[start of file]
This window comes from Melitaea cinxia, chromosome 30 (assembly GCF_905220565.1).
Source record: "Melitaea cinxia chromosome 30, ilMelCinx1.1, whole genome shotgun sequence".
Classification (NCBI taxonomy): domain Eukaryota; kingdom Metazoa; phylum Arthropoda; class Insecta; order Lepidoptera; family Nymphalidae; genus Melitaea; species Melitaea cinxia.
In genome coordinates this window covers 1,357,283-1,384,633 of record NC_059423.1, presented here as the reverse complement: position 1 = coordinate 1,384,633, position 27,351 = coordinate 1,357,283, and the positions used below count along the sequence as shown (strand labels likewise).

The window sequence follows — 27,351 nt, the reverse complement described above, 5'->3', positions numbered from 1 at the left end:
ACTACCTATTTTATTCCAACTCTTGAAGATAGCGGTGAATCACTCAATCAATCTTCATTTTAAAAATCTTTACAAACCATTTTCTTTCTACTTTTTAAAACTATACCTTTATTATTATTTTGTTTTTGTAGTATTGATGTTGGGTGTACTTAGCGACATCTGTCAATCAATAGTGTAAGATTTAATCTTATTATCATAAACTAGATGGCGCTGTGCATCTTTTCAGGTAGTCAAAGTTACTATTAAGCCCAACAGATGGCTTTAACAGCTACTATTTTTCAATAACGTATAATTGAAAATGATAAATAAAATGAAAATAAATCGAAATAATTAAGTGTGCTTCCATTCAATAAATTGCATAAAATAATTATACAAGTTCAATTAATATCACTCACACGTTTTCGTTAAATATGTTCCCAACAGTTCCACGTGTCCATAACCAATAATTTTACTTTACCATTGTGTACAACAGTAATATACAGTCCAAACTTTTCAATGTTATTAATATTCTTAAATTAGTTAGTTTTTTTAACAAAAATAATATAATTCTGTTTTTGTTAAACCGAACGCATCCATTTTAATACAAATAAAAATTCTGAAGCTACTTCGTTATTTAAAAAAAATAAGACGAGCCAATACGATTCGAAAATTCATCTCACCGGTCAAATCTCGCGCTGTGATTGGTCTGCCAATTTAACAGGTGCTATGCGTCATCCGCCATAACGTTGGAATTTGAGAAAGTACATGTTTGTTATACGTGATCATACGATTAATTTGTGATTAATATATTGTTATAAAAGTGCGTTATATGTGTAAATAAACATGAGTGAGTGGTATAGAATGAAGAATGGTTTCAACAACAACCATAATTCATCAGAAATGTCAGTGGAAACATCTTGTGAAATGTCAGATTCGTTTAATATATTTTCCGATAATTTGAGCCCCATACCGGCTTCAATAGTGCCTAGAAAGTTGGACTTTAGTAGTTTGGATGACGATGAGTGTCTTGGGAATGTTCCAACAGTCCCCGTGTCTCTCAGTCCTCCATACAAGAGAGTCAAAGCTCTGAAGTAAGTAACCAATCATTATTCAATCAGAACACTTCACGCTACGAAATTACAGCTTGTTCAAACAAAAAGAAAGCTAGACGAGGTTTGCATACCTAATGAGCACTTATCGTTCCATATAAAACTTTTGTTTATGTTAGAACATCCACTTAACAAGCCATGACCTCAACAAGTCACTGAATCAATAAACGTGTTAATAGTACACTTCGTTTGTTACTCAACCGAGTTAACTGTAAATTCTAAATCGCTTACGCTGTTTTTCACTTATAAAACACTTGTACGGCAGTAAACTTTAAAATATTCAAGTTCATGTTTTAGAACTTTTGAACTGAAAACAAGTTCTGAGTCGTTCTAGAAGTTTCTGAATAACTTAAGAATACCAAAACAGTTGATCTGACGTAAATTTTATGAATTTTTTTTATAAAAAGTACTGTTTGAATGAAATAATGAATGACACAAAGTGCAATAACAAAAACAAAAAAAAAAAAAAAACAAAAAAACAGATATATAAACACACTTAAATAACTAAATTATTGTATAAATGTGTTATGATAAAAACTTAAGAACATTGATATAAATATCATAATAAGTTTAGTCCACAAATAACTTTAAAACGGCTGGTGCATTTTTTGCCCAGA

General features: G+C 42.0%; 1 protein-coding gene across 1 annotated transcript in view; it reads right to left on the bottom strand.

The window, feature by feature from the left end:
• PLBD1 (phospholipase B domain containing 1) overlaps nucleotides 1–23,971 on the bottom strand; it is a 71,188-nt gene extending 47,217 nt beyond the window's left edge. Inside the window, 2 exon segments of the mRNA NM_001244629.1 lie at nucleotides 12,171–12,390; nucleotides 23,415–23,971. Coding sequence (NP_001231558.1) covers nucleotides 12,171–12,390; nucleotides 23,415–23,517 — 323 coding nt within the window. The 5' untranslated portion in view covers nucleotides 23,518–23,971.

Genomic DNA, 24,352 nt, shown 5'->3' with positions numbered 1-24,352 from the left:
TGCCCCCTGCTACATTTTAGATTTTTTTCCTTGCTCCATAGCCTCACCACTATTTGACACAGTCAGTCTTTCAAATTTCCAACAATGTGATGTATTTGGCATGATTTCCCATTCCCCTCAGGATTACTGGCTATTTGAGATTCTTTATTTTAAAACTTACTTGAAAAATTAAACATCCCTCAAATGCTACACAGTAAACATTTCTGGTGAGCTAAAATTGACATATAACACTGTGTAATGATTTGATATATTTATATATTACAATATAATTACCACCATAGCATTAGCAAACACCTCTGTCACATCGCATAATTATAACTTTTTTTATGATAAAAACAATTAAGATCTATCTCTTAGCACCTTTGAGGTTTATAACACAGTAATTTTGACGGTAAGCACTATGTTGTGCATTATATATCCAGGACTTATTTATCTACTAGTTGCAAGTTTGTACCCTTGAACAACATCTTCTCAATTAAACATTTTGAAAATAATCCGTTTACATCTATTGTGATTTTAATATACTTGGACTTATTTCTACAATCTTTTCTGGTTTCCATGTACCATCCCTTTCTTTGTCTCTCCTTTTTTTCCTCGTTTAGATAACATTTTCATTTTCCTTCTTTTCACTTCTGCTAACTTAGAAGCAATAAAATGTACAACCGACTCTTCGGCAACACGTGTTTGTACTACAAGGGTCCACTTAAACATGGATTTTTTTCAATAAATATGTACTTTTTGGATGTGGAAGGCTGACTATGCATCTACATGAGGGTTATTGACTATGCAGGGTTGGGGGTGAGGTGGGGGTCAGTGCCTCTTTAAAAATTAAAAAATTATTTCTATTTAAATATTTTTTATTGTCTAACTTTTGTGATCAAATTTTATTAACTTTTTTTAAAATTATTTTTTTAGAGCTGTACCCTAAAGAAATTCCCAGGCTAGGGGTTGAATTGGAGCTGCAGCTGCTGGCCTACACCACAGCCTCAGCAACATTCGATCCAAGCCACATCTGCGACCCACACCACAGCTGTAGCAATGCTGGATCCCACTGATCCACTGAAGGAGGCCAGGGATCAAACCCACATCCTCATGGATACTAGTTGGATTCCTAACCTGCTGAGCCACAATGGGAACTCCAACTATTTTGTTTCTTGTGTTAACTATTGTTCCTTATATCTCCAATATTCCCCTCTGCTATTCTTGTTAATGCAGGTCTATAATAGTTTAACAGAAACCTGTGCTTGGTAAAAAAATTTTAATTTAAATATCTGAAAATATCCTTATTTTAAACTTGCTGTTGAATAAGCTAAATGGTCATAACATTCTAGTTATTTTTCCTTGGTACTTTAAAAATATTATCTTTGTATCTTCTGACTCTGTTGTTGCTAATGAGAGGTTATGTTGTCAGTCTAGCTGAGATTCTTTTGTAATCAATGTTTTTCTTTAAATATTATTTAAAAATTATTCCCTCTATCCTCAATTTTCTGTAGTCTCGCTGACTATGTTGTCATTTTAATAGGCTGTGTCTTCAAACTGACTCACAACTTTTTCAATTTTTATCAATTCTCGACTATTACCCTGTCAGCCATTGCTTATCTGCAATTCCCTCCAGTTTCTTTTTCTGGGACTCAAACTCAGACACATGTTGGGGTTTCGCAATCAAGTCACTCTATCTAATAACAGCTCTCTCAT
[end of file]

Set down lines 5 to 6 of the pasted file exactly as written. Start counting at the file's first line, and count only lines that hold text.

The window sequence follows — 27,351 nt, the reverse complement described above, 5'->3', positions numbered from 1 at the left end:
ACTACCTATTTTATTCCAACTCTTGAAGATAGCGGTGAATCACTCAATCAATCTTCATTTTAAAAATCTTTACAAACCATTTTCTTTCTACTTTTTAAAACTATACCTTTATTATTATTTTGTTTTTGTAGTATTGATGTTGGGTGTACTTAGCGACATCTGTCAATCAATAGTGTAAGATTTAATCTTATTATCATAAACTAGATGGCGCTGTGCATCTTTTCAGGTAGTCAAAGTTACTATTAAGCCCAACAGATGGCTTTAACAGCTACTATTTTTCAATAACGTATAATTGAAAATGATAAATAAAATGAAAATAAATCGAAATAATTAAGTGTGCTTCCATTCAATAAATTGCATAAAATAATTATACAAGTTCAATTAATATCACTCACACGTTTTCGTTAAATATGTTCCCAACAGTTCCACGTGTCCATAACCAATAATTTTACTTTACCATTGTGTACAACAGTAATATACAGTCCAAACTTTTCAATGTTATTAATATTCTTAAATTAGTTAGTTTTTTTAACAAAAATAATATAATTCTGTTTTTGTTAAACCGAACGCATCCATTTTAATACAAATAAAAATTCTGAAGCTACTTCGTTATTTAAAAAAAATAAGACGAGCCAATACGATTCGAAAATTCATCTCACCGGTCAAATCTCGCGCTGTGATTGGTCTGCCAATTTAACAGGTGCTATGCGTCATCCGCCATAACGTTGGAATTTGAGAAAGTACATGTTTGTTATACGTGATCATACGATTAATTTGTGATTAATATATTGTTATAAAAGTGCGTTATATGTGTAAATAAACATGAGTGAGTGGTATAGAATGAAGAATGGTTTCAACAACAACCATAATTCATCAGAAATGTCAGTGGAAACATCTTGTGAAATGTCAGATTCGTTTAATATATTTTCCGATAATTTGAGCCCCATACCGGCTTCAATAGTGCCTAGAAAGTTGGACTTTAGTAGTTTGGATGACGATGAGTGTCTTGGGAATGTTCCAACAGTCCCCGTGTCTCTCAGTCCTCCATACAAGAGAGTCAAAGCTCTGAAGTAAGTAACCAATCATTATTCAATCAGAACACTTCACGCTACGAAATTACAGCTTGTTCAAACAAAAAGAAAGCTAGACGAGGTTTGCATACCTAATGAGCACTTATCGTTCCATATAAAACTTTTGTTTATGTTAGAACATCCACTTAACAAGCCATGACCTCAACAAGTCACTGAATCAATAAACGTGTTAATAGTACACTTCGTTTGTTACTCAACCGAGTTAACTGTAAATTCTAAATCGCTTACGCTGTTTTTCACTTATAAAACACTTGTACGGCAGTAAACTTTAAAATATTCAAGTTCATGTTTTAGAACTTTTGAACTGAAAACAAGTTCTGAGTCGTTCTAGAAGTTTCTGAATAACTTAAGAATACCAAAACAGTTGATCTGACGTAAATTTTATGAATTTTTTTTATAAAAAGTACTGTTTGAATGAAATAATGAATGACACAAAGTGCAATAACAAAAACAAAAAAAAAAAAAAAACAAAAAAACAGATATATAAACACACTTAAATAACTAAATTATTGTATAAATGTGTTATGATAAAAACTTAAGAACATTGATATAAATATCATAATAAGTTTAGTCCACAAATAACTTTAAAACGGCTGGTGCATTTTTTGCCCAGA